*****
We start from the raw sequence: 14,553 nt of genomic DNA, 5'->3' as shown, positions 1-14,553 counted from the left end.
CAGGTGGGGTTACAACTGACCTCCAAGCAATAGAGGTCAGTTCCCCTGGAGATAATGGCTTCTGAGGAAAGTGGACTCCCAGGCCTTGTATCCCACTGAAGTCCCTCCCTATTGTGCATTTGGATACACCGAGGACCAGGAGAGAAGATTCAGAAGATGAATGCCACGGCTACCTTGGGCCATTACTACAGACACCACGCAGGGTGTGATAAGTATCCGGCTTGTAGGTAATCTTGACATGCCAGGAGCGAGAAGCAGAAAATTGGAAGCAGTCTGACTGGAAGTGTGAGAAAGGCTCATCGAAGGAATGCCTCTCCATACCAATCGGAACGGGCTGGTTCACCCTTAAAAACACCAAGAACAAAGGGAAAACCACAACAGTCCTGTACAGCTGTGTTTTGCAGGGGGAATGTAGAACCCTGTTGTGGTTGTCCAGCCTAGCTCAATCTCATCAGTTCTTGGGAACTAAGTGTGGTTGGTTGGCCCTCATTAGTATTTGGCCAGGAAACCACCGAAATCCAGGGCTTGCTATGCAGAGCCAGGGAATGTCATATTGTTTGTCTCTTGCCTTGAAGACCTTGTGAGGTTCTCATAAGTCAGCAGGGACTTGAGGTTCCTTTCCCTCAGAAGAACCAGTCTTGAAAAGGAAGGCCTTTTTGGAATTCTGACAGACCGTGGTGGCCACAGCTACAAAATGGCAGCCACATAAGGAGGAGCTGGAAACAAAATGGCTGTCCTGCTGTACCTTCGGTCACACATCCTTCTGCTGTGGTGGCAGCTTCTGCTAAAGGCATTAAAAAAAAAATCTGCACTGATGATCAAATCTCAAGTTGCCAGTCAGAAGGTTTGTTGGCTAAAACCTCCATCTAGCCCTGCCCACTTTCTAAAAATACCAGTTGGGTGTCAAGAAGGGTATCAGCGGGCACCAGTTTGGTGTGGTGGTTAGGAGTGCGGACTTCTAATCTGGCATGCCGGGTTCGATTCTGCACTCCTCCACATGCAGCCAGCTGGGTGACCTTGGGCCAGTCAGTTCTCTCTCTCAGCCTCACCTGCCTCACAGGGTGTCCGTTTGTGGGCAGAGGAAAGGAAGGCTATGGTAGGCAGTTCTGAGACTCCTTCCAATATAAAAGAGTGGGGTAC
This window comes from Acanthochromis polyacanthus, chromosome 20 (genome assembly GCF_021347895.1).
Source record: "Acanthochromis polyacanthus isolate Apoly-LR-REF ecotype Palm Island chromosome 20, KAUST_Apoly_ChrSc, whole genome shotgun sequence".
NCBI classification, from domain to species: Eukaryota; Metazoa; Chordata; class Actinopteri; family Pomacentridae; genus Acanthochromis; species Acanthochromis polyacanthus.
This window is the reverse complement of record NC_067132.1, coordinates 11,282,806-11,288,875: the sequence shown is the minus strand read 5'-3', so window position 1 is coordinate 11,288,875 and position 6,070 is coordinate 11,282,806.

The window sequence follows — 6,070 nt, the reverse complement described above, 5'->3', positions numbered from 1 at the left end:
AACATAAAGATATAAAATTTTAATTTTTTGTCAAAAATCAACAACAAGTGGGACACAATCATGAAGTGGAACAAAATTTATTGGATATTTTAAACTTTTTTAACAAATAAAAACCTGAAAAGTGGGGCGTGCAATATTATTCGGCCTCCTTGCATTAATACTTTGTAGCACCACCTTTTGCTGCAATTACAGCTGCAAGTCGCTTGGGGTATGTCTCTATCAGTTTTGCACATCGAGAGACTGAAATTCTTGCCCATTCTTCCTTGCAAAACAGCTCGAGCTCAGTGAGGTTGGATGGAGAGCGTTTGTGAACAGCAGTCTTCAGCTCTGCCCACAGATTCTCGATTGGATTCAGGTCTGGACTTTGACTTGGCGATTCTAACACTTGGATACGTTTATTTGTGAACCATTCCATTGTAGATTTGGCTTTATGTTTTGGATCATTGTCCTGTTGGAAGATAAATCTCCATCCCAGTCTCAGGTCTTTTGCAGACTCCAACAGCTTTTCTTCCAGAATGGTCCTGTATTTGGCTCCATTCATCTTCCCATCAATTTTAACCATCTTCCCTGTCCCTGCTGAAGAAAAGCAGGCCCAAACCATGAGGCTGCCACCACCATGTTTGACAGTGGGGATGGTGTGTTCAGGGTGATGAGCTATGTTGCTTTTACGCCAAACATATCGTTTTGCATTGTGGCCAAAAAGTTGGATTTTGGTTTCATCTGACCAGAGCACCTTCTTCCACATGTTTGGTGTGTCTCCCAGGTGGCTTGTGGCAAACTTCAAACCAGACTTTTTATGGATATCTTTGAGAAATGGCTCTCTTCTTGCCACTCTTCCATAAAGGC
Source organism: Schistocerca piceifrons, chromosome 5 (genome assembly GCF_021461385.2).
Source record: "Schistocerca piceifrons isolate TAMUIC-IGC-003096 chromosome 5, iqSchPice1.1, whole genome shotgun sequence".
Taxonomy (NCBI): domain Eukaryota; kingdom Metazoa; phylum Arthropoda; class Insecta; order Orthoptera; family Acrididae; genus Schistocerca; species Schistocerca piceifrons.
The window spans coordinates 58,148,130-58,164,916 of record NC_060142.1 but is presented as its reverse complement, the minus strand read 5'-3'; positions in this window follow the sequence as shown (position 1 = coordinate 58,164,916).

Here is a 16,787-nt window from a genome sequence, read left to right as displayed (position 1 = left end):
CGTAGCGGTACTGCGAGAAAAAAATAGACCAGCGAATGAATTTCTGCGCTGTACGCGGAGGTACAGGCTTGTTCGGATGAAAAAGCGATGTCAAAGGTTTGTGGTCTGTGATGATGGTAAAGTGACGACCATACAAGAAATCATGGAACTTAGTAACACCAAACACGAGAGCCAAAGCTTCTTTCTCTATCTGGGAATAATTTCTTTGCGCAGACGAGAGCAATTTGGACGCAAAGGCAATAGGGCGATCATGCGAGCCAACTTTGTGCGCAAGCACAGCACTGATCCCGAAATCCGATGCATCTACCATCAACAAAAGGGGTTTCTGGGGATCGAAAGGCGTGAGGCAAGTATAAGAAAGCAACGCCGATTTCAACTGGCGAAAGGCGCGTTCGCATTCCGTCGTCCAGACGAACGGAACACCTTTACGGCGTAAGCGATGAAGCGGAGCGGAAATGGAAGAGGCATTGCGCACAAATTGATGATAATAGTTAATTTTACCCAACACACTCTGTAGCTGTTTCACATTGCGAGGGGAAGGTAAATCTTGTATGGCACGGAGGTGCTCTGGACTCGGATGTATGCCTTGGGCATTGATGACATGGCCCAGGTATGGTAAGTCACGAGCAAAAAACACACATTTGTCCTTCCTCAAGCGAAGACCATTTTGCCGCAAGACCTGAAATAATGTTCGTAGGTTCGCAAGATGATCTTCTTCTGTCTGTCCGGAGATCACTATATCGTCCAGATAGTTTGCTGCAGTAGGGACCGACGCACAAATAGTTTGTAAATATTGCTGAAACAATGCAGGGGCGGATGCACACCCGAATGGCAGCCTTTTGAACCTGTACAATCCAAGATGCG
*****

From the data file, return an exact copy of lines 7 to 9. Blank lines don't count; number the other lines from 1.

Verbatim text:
The window sequence follows — 6,070 nt, the reverse complement described above, 5'->3', positions numbered from 1 at the left end:
AACATAAAGATATAAAATTTTAATTTTTTGTCAAAAATCAACAACAAGTGGGACACAATCATGAAGTGGAACAAAATTTATTGGATATTTTAAACTTTTTTAACAAATAAAAACCTGAAAAGTGGGGCGTGCAATATTATTCGGCCTCCTTGCATTAATACTTTGTAGCACCACCTTTTGCTGCAATTACAGCTGCAAGTCGCTTGGGGTATGTCTCTATCAGTTTTGCACATCGAGAGACTGAAATTCTTGCCCATTCTTCCTTGCAAAACAGCTCGAGCTCAGTGAGGTTGGATGGAGAGCGTTTGTGAACAGCAGTCTTCAGCTCTGCCCACAGATTCTCGATTGGATTCAGGTCTGGACTTTGACTTGGCGATTCTAACACTTGGATACGTTTATTTGTGAACCATTCCATTGTAGATTTGGCTTTATGTTTTGGATCATTGTCCTGTTGGAAGATAAATCTCCATCCCAGTCTCAGGTCTTTTGCAGACTCCAACAGCTTTTCTTCCAGAATGGTCCTGTATTTGGCTCCATTCATCTTCCCATCAATTTTAACCATCTTCCCTGTCCCTGCTGAAGAAAAGCAGGCCCAAACCATGAGGCTGCCACCACCATGTTTGACAGTGGGGATGGTGTGTTCAGGGTGATGAGCTATGTTGCTTTTACGCCAAACATATCGTTTTGCATTGTGGCCAAAAAGTTGGATTTTGGTTTCATCTGACCAGAGCACCTTCTTCCACATGTTTGGTGTGTCTCCCAGGTGGCTTGTGGCAAACTTCAAACCAGACTTTTTATGGATATCTTTGAGAAATGGCTCTCTTCTTGCCACTCTTCCATAAAGGC
Source organism: Schistocerca piceifrons, chromosome 5 (genome assembly GCF_021461385.2).